Nearly Forgotten 80-Year-Old Tissue Allograft Method for Transplanting Fly Tissue Resurrected, Enables Resurgent Study of Tissue Regeneration and Tumor Growth in Drosophila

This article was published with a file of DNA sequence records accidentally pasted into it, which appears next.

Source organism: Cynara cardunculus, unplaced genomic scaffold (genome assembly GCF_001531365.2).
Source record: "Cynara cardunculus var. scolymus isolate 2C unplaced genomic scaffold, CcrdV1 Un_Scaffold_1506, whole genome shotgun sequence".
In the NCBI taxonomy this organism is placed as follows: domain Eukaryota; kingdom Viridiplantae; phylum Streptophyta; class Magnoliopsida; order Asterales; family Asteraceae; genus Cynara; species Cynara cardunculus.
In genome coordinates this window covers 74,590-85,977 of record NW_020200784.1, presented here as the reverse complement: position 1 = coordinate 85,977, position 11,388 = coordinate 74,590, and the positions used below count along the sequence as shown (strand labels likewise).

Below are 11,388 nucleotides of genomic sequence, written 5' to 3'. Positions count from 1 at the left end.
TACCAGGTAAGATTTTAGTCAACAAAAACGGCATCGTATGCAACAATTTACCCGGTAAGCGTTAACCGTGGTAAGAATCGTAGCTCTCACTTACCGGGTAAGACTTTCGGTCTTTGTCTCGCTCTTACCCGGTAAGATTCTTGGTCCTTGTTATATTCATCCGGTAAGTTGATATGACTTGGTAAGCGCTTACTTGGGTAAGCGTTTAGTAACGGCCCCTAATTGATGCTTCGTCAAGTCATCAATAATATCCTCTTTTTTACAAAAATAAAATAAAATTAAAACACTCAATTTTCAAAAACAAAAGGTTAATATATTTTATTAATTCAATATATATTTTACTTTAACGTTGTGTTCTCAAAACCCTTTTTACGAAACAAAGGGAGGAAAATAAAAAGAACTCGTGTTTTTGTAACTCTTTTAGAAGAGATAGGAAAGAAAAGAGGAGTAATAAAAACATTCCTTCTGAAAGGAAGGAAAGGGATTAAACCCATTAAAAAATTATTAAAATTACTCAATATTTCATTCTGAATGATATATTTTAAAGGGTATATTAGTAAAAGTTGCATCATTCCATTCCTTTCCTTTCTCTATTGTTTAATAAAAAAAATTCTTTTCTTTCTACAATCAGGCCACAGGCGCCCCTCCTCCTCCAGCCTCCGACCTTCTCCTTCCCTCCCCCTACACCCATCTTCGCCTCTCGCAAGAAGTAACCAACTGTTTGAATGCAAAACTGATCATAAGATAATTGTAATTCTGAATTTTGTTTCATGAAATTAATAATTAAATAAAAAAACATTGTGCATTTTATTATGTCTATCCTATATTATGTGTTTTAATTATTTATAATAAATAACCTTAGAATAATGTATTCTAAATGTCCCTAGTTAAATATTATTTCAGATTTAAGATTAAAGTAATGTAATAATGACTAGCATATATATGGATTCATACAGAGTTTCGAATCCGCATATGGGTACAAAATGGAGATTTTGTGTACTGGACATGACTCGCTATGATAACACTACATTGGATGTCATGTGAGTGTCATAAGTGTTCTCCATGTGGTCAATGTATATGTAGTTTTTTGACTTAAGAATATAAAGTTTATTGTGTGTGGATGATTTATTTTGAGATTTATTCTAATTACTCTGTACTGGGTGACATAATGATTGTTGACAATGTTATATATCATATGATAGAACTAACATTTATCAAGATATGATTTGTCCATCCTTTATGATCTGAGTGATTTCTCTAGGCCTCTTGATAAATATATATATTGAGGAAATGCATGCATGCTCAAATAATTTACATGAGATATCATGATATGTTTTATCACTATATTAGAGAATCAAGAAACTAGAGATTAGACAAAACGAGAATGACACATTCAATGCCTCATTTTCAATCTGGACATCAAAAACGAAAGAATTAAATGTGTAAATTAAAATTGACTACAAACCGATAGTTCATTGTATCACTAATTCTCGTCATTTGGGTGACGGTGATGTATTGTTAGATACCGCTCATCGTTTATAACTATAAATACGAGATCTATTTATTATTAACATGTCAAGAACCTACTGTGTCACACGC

A study conducted by ICREA (Catalan Institution for Research and Advanced Studies) researcher Dr. Cayetano González, at the Institute for Research in Biomedicine (IRB Barcelona), and published online on September 10, 2015 in Nature Protocols describes a virtually forgotten technique used in the fly Drosophila melanogaster dating back 80 years. This method allows the transplantation of tissue from larvae to adult flies, thus allowing research into tumor growth and other biological processes of biomedical interest, such as tissue regeneration. The article is titled “Studying Tumor Growth in Drosophila Using the Tissue Allograft Method.” In 2002, Dr. González, head of the Cell Division lab at IRB Barcelona, faced a major technical problem with respect to research into tumor growth in Drosophila, namely the limitless growth of malignant tumours, which kill the fly. The solution seemed straightforward—tumor transplants, a common technique used in cancer research in mammals, including humans, which involves the transplantation of the tumor mass to mice. With over a century of research into the fly, it was hoped that the many tools available for this model would include one for tissue transplants. “And this was indeed the case, but the articles devoted to methodologies were few and incomplete and therefore reproducing the technique in the lab was very complicated,” explains Professor González. Developed in 1935, the technique was used extensively in the following decades and then fell into disuse and practically disappeared towards the end of the last century. “In 2002, only a small number of researchers worldwide were aware of the existence of the technique,” he says. Professor János Szabad, from the University of Szeged, in Hungary, was one of the few who continued to use the method and he invited Dr.
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